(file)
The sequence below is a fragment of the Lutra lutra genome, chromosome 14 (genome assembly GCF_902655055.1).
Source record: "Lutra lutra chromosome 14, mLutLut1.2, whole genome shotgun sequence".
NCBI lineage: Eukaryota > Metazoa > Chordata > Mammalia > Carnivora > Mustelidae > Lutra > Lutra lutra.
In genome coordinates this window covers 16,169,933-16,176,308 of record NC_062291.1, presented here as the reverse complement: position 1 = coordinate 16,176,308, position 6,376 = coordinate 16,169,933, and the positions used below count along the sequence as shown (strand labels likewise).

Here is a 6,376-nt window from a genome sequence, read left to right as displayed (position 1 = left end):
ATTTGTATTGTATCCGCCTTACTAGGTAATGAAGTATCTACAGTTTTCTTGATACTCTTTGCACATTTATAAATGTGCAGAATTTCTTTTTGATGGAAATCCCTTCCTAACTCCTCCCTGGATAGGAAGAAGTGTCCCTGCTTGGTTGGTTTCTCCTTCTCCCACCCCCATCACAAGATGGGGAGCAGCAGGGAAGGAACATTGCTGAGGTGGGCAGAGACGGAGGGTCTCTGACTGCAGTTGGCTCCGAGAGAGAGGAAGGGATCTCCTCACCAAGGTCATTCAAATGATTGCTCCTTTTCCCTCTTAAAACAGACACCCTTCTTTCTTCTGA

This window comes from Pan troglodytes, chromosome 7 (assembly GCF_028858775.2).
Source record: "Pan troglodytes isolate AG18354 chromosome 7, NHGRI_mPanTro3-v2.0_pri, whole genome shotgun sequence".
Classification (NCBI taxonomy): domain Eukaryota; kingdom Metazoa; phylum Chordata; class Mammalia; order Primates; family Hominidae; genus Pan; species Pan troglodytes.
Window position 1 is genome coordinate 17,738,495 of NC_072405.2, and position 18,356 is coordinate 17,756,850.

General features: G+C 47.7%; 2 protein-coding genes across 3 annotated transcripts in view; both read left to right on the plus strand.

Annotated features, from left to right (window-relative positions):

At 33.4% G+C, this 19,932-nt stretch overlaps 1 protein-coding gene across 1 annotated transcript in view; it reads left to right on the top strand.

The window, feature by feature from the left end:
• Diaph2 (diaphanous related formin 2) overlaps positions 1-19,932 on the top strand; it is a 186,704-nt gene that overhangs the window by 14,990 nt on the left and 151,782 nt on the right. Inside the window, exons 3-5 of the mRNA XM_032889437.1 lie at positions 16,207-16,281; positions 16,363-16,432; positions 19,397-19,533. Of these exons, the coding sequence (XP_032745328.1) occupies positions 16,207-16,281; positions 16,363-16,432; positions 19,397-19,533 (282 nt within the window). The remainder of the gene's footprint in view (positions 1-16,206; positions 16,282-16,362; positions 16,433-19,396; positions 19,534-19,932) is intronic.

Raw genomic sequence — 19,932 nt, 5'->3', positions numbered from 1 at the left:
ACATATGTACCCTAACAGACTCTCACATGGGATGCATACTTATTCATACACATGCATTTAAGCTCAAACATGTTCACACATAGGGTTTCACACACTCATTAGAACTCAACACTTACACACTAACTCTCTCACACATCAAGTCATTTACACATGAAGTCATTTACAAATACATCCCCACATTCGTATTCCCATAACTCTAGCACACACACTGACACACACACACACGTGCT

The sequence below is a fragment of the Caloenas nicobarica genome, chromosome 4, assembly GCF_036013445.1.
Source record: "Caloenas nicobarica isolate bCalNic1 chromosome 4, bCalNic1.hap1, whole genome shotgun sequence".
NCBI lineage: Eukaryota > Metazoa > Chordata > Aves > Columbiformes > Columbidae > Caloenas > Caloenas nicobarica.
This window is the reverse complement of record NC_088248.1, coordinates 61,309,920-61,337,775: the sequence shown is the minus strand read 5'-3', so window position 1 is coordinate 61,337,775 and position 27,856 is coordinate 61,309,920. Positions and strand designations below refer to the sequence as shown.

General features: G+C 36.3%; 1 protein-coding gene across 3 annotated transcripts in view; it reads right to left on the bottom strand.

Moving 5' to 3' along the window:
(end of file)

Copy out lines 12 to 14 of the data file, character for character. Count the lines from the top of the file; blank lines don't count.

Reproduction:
Annotated features, from left to right (window-relative positions):

At 33.4% G+C, this 19,932-nt stretch overlaps 1 protein-coding gene across 1 annotated transcript in view; it reads left to right on the top strand.

The window, feature by feature from the left end: